Descriptive Abstract
Discussion or Body of the Report
Parts of the Discussion
Strategy for Presenting the Discussion
Online Reports
11. Creating Tables and Figures
Choosing Illustrations
Consider Your Purpose
Consider Your Audience
Consider Your Audience Again
Consider Your Purpose Again
Creating Illustrations
Designing Tables
Designing Bar and Column Graphs
Designing Circle Graphs (Pie Charts)
Designing Line Graphs
Designing Flowcharts
Designing Diagrams
Editing Photographs
Designing Illustrations Ethically
12. Planning Correspondence and E-mail
Determining Your Purpose
Analyzing the Audience
Composing Letters, Memos, and E-mail
Finding the Appropriate Style
Direct versus Indirect Style
Conversational Style
Special Considerations for E-mail
Special Considerations for International Correspondence
Keeping Copies of Correspondence
13. Creating Reports for Any Occasion
The Variable Nature of Reports
Liability and Report Writing
General Report Requirements
Determining Report Structure
Determining Internal Report Development
Importance of the Introduction and Summary
The Online Report
The Slide/Visual Presentation Report
14. Developing Analytical Reports: Recommendation Reports and Feasibility Studies
Analytical Reports
Recommendation Reports
Feasibility Studies
Environmental Impact Systems
15. Developing Empirical Research Reports
Major Sections of Empirical Research Reports
Introduction and Literature Review
Materials and Methods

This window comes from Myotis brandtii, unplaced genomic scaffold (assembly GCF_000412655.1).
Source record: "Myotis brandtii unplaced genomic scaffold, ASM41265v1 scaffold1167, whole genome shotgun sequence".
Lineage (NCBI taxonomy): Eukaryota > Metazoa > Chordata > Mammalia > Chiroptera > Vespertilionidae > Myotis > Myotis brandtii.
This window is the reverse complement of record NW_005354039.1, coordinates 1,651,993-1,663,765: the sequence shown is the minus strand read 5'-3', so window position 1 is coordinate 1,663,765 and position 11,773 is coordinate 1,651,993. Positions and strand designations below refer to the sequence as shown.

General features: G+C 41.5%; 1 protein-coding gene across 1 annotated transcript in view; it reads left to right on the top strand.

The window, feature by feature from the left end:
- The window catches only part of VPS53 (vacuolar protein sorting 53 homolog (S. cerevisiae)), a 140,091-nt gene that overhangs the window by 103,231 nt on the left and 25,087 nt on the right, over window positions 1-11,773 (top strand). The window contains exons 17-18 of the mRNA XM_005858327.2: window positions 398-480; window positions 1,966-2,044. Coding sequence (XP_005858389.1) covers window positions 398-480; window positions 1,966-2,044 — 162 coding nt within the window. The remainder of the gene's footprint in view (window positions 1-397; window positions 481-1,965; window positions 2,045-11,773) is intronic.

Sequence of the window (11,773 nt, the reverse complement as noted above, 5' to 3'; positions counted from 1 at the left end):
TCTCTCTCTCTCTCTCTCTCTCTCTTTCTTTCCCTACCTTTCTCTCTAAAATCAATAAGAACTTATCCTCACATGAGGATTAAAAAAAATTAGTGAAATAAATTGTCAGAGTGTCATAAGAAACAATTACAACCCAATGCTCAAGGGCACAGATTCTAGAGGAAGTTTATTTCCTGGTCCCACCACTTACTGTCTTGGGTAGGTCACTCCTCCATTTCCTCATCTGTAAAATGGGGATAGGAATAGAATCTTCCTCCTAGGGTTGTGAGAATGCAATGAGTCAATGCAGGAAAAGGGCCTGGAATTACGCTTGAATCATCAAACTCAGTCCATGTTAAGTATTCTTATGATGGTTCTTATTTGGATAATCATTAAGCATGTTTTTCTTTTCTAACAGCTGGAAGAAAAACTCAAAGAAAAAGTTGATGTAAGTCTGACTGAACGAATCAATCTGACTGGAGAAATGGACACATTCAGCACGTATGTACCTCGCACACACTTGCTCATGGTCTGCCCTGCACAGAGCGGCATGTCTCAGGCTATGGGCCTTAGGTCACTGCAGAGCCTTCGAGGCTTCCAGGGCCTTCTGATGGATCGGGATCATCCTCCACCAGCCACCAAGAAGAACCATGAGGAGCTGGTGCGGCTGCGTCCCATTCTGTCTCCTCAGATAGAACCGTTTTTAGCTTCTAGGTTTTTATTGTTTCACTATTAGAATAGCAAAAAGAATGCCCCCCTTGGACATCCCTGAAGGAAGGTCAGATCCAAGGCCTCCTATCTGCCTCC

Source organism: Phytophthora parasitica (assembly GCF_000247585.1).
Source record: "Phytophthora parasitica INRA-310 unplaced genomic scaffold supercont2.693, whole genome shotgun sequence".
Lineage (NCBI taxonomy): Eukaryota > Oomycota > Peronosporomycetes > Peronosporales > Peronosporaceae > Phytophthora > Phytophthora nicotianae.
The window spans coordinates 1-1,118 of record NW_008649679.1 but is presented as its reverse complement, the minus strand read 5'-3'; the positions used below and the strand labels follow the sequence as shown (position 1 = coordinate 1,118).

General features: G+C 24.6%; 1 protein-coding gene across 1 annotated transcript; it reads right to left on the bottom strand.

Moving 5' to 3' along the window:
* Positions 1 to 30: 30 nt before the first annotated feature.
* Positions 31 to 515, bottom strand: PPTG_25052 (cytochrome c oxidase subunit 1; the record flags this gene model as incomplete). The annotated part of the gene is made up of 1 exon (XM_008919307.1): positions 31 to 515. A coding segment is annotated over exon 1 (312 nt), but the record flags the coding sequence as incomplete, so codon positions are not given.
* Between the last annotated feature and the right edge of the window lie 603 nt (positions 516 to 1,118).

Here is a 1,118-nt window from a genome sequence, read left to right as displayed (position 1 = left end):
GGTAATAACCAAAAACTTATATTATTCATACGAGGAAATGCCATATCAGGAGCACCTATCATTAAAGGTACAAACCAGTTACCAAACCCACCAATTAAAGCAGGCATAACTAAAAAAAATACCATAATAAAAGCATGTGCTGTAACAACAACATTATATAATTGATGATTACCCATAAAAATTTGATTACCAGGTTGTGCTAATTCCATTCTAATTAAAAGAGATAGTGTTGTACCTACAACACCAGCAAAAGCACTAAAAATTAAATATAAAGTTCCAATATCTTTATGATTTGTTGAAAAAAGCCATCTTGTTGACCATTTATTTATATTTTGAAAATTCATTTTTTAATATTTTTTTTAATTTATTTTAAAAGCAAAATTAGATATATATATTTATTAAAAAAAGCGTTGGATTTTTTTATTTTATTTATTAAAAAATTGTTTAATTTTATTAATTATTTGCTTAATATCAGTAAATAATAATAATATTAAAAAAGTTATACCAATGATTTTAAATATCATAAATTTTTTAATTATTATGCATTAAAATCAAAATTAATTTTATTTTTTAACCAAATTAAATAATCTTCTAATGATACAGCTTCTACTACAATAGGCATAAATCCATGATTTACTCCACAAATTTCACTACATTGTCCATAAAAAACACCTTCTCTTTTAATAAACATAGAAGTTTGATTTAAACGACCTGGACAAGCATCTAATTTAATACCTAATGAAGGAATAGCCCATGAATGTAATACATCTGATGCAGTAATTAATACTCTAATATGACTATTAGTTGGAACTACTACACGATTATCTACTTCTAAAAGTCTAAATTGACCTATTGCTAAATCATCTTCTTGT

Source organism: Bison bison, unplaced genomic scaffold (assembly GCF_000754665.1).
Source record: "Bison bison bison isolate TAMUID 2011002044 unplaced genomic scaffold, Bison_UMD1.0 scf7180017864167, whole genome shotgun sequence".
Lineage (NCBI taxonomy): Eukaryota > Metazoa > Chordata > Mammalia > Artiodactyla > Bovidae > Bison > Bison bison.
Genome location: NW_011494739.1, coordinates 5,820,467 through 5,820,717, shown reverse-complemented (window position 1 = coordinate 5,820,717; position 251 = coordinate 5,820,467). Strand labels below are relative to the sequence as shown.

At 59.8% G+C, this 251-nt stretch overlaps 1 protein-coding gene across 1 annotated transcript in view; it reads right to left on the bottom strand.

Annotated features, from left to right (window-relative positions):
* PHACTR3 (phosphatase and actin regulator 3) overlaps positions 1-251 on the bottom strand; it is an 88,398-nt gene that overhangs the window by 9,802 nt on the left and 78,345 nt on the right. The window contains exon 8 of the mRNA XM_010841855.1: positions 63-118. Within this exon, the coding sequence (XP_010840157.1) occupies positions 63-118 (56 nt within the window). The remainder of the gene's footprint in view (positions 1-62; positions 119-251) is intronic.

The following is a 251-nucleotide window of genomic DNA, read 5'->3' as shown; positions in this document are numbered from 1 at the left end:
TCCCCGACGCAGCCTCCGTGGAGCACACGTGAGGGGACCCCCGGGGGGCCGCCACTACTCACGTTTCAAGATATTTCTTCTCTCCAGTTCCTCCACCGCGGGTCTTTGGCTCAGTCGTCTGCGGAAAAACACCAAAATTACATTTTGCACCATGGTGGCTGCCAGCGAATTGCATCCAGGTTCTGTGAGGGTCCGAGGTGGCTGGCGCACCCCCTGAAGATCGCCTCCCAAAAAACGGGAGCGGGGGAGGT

Acknowledgments and References
Other Examples for Analysis and Comparison
Example 1
Example 2
Example 3
16. Writing Proposals and Progress Reports
The Relationship between Proposals and Progress Reports
The Context of Proposal Development
Effective Argument in Proposal Development
Standard Sections of Proposals
Progress Reports
Structure by Work Performed
Structure by Chronological Order
Structure by Main Project Goals
Physical Appearance of Proposals and Progress Reports
Style and Tone of Proposals and Progress Reports
Other Forms of Proposals and Progress Reports
17. Formulating Instructions, Procedures, and Policies
Planning Instructions and Procedures
Structure and Organization
Theory Governing the Procedure or Instruction
Warnings, Cautions, Hazards, and Notes Regarding Safety or Quality
Conditions under which the Task Is to Be Performed
Steps in Performing the Task
Name of Each Step
Format Considerations for Instructions and Procedures
Procedures and Policy Manuals
18. Writing Collaboratively
Issues in Collaboration
Value of Collaboration
Techniques for Developing Collaborative Documents
The On-site Collaborative Group
The Distributed Collaborative Work Group
The Lead Author Work Group
Making Collaborative Projects Work
Collaborative Projects in Action
19. Preparing Oral Reports: The Basics
Understanding the Speaking/Writing Relationship
Analyzing the Audience
Analyzing the Context
Determining the Goal of Your Presentation
Choosing and Shaping Content
Deciding How to Arrange and Organize Content
Designing Each Segment: Guidelines
Choose an Interesting Title
Develop Your Presentation about Three Main Divisions
Plan the Introduction Carefully
Design the Body to Help People Comprehend Your Ideas
Design the Conclusion to Reinforce Your Main Ideas
Choosing an Appropriate Speaking Style
Speaking to Multicultural Audiences
Using Techniques to Enhance Audience Comprehension
Planning Visuals to Enhance Your Purpose and Your Meaning
Designing and Presenting the Written Paper
Structuring the Written Speech
Writing the Speech
Practicing the Presentation
Speaking Effectively: Practice, Practice, Practice
20. Understanding the Strategies and Communications of the Job Search
Information Gathering
The Correspondence of the Job Search
Letter of Application
The Résumé
Follow-up Letters
The Interview
Before and after the Interview
Appendix A. Handbook